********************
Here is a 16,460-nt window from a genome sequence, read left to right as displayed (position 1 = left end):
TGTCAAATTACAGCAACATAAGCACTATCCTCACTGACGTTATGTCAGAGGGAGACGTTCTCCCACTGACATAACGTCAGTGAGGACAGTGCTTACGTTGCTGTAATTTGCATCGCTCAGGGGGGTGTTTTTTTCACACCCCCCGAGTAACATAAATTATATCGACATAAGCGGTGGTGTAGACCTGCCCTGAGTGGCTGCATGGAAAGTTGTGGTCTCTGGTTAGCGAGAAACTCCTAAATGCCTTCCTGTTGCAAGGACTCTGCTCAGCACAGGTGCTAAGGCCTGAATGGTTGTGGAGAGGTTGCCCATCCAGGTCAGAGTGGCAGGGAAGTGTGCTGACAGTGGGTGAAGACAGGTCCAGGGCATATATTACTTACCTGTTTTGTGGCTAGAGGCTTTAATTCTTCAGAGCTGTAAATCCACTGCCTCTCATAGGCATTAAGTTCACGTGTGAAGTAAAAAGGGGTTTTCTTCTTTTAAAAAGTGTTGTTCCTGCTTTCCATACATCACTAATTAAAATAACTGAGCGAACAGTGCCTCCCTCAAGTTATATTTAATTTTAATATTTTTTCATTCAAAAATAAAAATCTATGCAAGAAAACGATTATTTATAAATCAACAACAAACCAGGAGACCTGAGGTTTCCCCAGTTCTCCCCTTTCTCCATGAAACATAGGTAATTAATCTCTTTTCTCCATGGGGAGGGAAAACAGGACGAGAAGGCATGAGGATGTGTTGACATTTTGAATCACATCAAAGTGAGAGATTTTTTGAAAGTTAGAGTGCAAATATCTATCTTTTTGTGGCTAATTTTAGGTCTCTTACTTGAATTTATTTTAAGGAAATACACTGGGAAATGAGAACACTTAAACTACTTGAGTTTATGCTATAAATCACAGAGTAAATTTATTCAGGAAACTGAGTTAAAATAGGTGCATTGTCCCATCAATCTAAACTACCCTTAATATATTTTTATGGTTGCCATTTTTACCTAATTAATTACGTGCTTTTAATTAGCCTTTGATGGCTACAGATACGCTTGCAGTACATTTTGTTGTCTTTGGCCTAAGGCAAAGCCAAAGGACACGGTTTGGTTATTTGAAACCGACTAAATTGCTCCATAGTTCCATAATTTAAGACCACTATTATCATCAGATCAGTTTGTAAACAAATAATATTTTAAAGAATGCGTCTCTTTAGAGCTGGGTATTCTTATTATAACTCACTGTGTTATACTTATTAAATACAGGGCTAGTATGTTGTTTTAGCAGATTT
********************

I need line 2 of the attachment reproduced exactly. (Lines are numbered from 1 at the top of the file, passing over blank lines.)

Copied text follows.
TGTCAAATTACAGCAACATAAGCACTATCCTCACTGACGTTATGTCAGAGGGAGACGTTCTCCCACTGACATAACGTCAGTGAGGACAGTGCTTACGTTGCTGTAATTTGCATCGCTCAGGGGGGTGTTTTTTTCACACCCCCCGAGTAACATAAATTATATCGACATAAGCGGTGGTGTAGACCTGCCCTGAGTGGCTGCATGGAAAGTTGTGGTCTCTGGTTAGCGAGAAACTCCTAAATGCCTTCCTGTTGCAAGGACTCTGCTCAGCACAGGTGCTAAGGCCTGAATGGTTGTGGAGAGGTTGCCCATCCAGGTCAGAGTGGCAGGGAAGTGTGCTGACAGTGGGTGAAGACAGGTCCAGGGCATATATTACTTACCTGTTTTGTGGCTAGAGGCTTTAATTCTTCAGAGCTGTAAATCCACTGCCTCTCATAGGCATTAAGTTCACGTGTGAAGTAAAAAGGGGTTTTCTTCTTTTAAAAAGTGTTGTTCCTGCTTTCCATACATCACTAATTAAAATAACTGAGCGAACAGTGCCTCCCTCAAGTTATATTTAATTTTAATATTTTTTCATTCAAAAATAAAAATCTATGCAAGAAAACGATTATTTATAAATCAACAACAAACCAGGAGACCTGAGGTTTCCCCAGTTCTCCCCTTTCTCCATGAAACATAGGTAATTAATCTCTTTTCTCCATGGGGAGGGAAAACAGGACGAGAAGGCATGAGGATGTGTTGACATTTTGAATCACATCAAAGTGAGAGATTTTTTGAAAGTTAGAGTGCAAATATCTATCTTTTTGTGGCTAATTTTAGGTCTCTTACTTGAATTTATTTTAAGGAAATACACTGGGAAATGAGAACACTTAAACTACTTGAGTTTATGCTATAAATCACAGAGTAAATTTATTCAGGAAACTGAGTTAAAATAGGTGCATTGTCCCATCAATCTAAACTACCCTTAATATATTTTTATGGTTGCCATTTTTACCTAATTAATTACGTGCTTTTAATTAGCCTTTGATGGCTACAGATACGCTTGCAGTACATTTTGTTGTCTTTGGCCTAAGGCAAAGCCAAAGGACACGGTTTGGTTATTTGAAACCGACTAAATTGCTCCATAGTTCCATAATTTAAGACCACTATTATCATCAGATCAGTTTGTAAACAAATAATATTTTAAAGAATGCGTCTCTTTAGAGCTGGGTATTCTTATTATAACTCACTGTGTTATACTTATTAAATACAGGGCTAGTATGTTGTTTTAGCAGATTT